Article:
But thou for Gawaine ne’er shalt be a mourner,
Thou keep the couch, and I—yon farthest corner!”
 
LXIII.
This said, the prudent knight on tiptoe stealing
   Went from his bride as far as he could go,
Then laid him down, intent upon the ceiling;
   Noses, once lost, no second crop will grow—
So watched Sir Gawaine, so the lady wept,
Percht on the lattice-sill the raven slept.
 
LXIV.
The knight takes heart as the sun smiles again,
   Steps climb the stair, a hand unbars the door—
“Saints,” cries the host, and stares upon the twain,
   Amazed to see that living guest once more—
“Did you sleep well?”—“Why, yes,” replied the knight,
“One gnat, indeed;—but gnats were made to bite.
 
LXV.
“Man must leave insects to their insect law;—
   Now thanks, kind host, for board and bed and all—
Depart I must,”—the raven gave a caw.
   “And I with thee,” chimed in that damsel tall.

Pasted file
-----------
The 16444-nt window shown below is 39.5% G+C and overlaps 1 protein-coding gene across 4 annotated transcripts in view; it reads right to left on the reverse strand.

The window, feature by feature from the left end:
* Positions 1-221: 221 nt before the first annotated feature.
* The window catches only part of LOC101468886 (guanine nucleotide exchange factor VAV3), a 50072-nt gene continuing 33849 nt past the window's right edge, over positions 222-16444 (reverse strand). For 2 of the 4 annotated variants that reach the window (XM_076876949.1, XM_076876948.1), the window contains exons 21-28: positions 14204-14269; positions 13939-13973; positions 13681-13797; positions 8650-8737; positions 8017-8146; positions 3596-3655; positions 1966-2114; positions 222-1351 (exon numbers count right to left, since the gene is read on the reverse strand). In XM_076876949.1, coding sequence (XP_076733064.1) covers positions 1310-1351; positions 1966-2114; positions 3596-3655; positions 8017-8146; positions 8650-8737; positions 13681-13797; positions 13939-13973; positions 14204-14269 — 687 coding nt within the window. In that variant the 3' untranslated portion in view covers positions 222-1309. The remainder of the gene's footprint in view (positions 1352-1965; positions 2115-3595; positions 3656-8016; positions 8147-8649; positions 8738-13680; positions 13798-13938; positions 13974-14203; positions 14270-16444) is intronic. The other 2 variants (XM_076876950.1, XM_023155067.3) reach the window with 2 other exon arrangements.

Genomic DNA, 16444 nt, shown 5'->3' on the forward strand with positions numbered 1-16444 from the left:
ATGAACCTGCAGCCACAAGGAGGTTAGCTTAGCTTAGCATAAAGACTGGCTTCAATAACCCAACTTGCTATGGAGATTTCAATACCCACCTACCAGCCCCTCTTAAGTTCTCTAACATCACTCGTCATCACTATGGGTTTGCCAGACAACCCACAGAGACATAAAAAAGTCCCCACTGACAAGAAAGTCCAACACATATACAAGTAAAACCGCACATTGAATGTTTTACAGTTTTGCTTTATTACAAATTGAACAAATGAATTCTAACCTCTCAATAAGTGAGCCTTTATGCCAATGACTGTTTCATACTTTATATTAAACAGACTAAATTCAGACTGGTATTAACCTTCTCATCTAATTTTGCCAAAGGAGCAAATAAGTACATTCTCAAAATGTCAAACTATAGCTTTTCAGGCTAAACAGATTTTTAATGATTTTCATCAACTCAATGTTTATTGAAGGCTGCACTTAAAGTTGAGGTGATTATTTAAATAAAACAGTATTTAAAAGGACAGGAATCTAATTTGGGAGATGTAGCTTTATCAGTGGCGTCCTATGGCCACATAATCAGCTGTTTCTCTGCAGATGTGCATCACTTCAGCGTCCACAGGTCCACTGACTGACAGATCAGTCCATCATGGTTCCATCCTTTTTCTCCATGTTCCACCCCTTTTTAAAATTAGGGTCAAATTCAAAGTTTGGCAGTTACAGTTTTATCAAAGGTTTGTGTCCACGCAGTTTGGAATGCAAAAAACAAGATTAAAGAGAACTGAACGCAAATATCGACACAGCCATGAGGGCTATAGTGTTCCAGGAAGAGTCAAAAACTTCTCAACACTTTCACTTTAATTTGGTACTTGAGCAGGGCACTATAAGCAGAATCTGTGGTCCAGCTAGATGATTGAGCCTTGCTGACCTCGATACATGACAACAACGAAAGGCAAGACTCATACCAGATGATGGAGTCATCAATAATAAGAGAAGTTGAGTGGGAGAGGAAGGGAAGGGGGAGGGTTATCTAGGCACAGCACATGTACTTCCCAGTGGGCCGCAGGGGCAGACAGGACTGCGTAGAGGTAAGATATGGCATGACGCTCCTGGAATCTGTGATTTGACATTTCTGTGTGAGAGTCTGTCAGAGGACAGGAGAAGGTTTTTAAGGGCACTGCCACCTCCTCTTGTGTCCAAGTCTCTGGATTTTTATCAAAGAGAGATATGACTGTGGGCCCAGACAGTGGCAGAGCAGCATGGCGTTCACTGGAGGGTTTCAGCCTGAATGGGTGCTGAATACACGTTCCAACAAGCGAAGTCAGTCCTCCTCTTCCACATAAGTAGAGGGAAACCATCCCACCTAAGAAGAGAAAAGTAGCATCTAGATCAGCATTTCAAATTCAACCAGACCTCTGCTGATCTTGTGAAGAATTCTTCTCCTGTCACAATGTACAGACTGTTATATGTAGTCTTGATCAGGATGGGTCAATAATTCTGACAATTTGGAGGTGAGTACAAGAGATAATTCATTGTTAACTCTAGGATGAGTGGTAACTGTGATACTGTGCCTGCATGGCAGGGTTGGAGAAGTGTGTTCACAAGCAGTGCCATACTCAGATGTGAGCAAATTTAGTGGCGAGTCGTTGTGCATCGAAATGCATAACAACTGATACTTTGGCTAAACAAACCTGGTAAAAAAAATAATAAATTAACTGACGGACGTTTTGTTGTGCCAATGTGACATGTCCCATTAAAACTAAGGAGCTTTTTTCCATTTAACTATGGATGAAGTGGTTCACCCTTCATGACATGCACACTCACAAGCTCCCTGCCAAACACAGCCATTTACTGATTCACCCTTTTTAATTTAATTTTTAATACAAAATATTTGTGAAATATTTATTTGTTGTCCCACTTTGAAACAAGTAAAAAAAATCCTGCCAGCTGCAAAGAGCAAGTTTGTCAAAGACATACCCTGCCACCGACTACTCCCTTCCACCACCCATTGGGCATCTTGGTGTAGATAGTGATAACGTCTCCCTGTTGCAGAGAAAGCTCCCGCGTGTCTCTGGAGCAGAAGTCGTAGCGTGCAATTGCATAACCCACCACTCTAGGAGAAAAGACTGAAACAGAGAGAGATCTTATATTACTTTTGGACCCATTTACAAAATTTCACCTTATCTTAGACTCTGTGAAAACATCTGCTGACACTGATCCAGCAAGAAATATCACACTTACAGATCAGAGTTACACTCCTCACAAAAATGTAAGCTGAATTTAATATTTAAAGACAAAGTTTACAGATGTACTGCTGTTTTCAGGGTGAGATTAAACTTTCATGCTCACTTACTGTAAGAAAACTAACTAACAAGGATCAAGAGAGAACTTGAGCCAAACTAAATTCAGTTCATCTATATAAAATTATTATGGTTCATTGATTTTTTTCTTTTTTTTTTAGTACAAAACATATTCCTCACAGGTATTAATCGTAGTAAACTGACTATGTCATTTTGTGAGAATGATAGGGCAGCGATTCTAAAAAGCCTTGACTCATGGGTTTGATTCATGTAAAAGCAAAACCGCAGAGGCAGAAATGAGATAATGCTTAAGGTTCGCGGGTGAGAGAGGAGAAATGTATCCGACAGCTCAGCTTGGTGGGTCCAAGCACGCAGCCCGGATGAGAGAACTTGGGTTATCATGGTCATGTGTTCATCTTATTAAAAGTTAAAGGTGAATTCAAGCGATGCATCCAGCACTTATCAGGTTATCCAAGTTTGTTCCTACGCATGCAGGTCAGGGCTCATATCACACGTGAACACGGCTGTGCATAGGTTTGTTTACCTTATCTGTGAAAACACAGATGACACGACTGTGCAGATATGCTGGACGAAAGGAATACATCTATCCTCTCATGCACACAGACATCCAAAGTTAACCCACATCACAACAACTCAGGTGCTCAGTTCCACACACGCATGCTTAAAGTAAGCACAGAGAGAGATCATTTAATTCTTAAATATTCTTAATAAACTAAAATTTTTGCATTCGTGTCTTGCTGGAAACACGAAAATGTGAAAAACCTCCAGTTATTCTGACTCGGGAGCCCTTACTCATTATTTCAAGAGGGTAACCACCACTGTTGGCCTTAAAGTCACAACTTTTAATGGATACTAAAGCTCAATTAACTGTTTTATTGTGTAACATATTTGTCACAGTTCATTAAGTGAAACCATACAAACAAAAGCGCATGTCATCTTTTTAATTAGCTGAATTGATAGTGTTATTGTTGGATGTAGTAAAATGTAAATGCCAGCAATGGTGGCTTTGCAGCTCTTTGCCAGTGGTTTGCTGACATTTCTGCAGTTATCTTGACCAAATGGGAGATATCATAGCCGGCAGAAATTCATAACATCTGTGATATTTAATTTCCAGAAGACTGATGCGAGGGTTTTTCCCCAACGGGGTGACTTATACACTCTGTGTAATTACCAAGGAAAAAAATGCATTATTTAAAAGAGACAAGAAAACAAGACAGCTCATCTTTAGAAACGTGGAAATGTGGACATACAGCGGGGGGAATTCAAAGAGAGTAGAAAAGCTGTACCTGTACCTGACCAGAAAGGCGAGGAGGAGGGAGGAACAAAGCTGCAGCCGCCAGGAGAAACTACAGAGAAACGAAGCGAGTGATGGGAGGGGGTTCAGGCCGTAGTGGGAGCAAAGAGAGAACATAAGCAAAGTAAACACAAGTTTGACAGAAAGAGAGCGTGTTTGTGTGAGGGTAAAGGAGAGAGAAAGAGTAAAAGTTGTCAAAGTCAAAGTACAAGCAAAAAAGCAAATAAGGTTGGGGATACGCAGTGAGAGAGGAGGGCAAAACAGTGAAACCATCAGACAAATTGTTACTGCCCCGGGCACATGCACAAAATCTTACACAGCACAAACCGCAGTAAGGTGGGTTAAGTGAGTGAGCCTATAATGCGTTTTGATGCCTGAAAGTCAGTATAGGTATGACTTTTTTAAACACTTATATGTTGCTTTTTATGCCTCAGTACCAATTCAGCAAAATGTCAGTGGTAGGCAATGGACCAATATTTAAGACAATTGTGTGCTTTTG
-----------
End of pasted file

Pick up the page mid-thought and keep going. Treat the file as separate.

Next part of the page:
“Nay,” said Gawaine, “I wend on ways of strife,”
“Sir, hold your tongue—I choose it; I’m your wife.”
 
LXVI.
With that the lady took him by the hand,
   And led him, fall’n of crest, adown the stair;
Buckled his mail, and girded on his brand,
   Brimmed full the goblet nor disdained to share—
The host saith nothing, or to knight or bride;
Forth comes the steed—a palfrey by its side.
 
LXVII.
Then Gawaine flung from the untasted board
   His manchet to a hound with hungry face;
Sprung to his selle, and wished, too late, that sword
   Had closed his miseries with a coup de grace.
They clear the walls, the open road they gain;
The bride rode dauntless—daunted much Gawaine.
 
LXVIII.
Gaily the fair discoursed on many things,
   But most on those ten lords—his time before,
Unhappy wights, who, as old Homer sings,
   Had gone, ‘Proiapsoi,’ to the Stygian shore;
Then, each described and praised,—she smiled and said,
“But one live dog is worth ten lions dead.”
 
LXIX.
The knight prepared that proverb to refute,
   When the bird beckoned down a delving lane,
And there the bride provoked a new dispute: